Here’s my argument for plotting. Sitting down with your computer or notebook on Nov. 1, things are going to go much smoother if you have a plan. You can start with anything from a rough idea to a detailed play-by-play outline. Things may change along the way, and you can adjust your outline to reflect that. But things will go much smoother if you start out with a plan than it will if you start out staring at a blank page.

2. Kiss your family goodbye.

Not really. But do let those close to you know what’s going to be happening over the next month. Not only will it help you to be held accountable to your lofty goal, but it will also warn them that you are going to be less available this month than you are in other months. Skip all the socializing you can get out of, plan for easy dinners (or take out!) for the month, understand that the housework might go to the wayside (or get your family to help out), give the kids away (kidding!), don’t sign on for anything extra, fill up your DVR with all the shows you won’t be watching…. Make writing a priority. It’s just for a month. On Dec. 1, your family can have you back.

3. Set a daily writing goal.

NaNo’s goal is 1,667 words a day. I always set mine to an even 2,000. This way, I’m always ahead, even on days when the words aren’t coming. And on days when I have a lot more time to write, I will strive to double that amount—because, let’s face it, life happens, and there might be some days when writing isn’t so easy.

4. Set your writing time at the same time every day.

This time should be when you’re at you’re most creative. For me, that’s 5-7 a.m. before I need to start getting ready for my paying job. It also allows me to get my writing done first thing so I don’t have to worry about it for the rest of the day, or I know how much I need to make up if I don’t finish my goal. I will also use my lunch breaks and the evenings if I need to. However, the early mornings are when my writing muscle knows it’s time to get down to business. If you sit down at the same time each day, your body will soon realize this is when it’s time to be creative.

5. Avoid all distractions!

Another benefit of having a set time when you are writing is that you can make this time sacred. No one should be allowed to bother you (unless there’s an emergency – and not the “we’re out of milk” emergency, but “the house is on fire” kind). Anything that might tempt your attention, like your phone, TV, or internet, should be turned off and out of your reach. Best place for you is behind a closed, locked door. Even better, go write somewhere away from home, where no one even knows you.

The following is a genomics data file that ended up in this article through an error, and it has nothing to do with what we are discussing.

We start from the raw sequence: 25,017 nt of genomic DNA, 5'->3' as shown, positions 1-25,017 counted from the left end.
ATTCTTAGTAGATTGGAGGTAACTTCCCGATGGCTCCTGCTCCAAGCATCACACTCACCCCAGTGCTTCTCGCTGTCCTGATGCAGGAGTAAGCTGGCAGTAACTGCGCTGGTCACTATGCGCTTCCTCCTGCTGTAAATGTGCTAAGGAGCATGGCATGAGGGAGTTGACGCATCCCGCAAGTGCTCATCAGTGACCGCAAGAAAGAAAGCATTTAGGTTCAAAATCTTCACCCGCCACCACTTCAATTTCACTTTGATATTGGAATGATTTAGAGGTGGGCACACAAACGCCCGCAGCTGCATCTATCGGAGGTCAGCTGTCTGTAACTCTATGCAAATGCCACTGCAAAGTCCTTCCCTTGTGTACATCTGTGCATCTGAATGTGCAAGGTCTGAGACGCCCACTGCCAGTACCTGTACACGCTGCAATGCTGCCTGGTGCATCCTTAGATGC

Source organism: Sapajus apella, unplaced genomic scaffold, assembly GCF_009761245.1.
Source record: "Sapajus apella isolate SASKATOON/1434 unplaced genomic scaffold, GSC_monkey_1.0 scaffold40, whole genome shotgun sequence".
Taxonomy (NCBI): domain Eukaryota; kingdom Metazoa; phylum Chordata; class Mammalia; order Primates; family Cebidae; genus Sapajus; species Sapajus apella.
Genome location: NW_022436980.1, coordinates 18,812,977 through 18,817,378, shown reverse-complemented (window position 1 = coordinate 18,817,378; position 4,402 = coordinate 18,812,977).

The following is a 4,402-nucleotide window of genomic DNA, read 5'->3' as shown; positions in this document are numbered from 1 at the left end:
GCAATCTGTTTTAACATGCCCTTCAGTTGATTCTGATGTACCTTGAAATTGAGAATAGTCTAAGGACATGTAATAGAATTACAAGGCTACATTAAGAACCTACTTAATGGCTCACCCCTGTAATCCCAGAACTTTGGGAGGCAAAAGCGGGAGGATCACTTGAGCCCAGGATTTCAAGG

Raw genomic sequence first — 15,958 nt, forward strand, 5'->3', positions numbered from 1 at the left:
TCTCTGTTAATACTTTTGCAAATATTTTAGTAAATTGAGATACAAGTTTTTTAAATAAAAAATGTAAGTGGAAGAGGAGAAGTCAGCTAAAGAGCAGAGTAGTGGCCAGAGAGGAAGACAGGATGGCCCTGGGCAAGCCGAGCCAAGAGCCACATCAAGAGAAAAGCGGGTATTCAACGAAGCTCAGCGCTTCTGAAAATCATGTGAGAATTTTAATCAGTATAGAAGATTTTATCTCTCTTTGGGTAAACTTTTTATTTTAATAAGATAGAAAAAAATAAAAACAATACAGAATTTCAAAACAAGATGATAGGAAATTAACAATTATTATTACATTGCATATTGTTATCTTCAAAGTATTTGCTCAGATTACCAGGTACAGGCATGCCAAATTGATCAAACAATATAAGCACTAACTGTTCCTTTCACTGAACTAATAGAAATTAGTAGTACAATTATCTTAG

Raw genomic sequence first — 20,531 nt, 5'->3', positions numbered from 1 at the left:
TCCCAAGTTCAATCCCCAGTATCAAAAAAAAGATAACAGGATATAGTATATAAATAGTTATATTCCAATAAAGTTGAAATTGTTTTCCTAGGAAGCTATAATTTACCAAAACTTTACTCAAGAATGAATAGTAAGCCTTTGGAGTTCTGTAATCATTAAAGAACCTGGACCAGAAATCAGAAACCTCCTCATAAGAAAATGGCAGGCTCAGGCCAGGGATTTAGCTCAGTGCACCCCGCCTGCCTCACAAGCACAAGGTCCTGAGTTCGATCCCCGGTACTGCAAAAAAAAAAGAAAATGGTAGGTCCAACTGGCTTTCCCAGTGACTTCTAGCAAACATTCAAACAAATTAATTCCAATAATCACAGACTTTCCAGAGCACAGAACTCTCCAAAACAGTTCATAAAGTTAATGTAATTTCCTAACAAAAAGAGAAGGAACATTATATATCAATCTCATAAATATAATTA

6. Connect on the NaNoWriMo forums.

This tip is being given with caution. The NaNo forums can be a major distraction, especially at times when you should be writing and Writer’s Block is looming. During your writing times, stay FAR AWAY from the NaNo forums. But in off times, peruse the forums for a subject that calls for you. A good place to start is the one for your home county. For most of us, that’s Sonoma County. Here you will find a bunch of people who understand the craziness of trying to write a 50,000 word novel in 30 days, because they’re doing it, too. You’ll make new friends and connections here, and even learn about some of the write-ins going on around the county.

7. Attend a write-in.

Write-ins are NaNo meetups, usually at coffee shops or bookstores, where everyone hangs out, glued to their computer screen. It’s awesome! For one, it’s nice to put faces to the people you’ve been chatting with on the NaNo boards. And two, it’s powerfully motivating to be surrounded by the clacking of keys. For the most part, people at write-ins are writing under the same rules you are—no talking to the other writers, and utilize the time for actual writing. My one piece of advice is to try and buy something when you’re using a food or drink place as your write-in location. This will ease the stare downs from the wait staff when you tie up their tables for hours on end.

8. Don’t look back. EVER.

Once you’ve written something, leave it. Don’t re-read it. Don’t edit. Just let it be. If you think of something you want to change, make a note so you won’t forget when you edit in December (or whatever month you edit after November). But just keep moving forward.

9. End in the middle of a senten…

Never end your writing session at the end of a scene or chapter. Instead, leave a little bit left of the scene (even a sentence!) and write a note about where you’re heading. That way when you sit back down to start writing again, you can warm up that writing muscle with a part of the story you’re familiar with. By the time you’re ready to move on to the next scene, you’ll be moving full speed ahead.

10. Don’t give up.

The first week of writing is always the best. You’re going, you love the story. Things just keep happening. Then the second week comes, and the story you’re writing just sucks. Nothing’s going right. You hate your characters. You’re pretty sure they hate you.
Don’t give up.
You’re going to have slushy days, when the words are just not coming easily. I’ve found that if I just get my characters to talk with each other, they usually come up with the next scene on their own. If that doesn’t work, throw a scene-changing wrench in the story. Have ninjas swoop in and steal the main character’s love interest. Create a pink elephant that charges through the storyline. Drop a steep cliff on the path they’re headed on. Give them something to struggle about. Do whatever it takes to get you through your daily word count to ensure you don’t fall behind.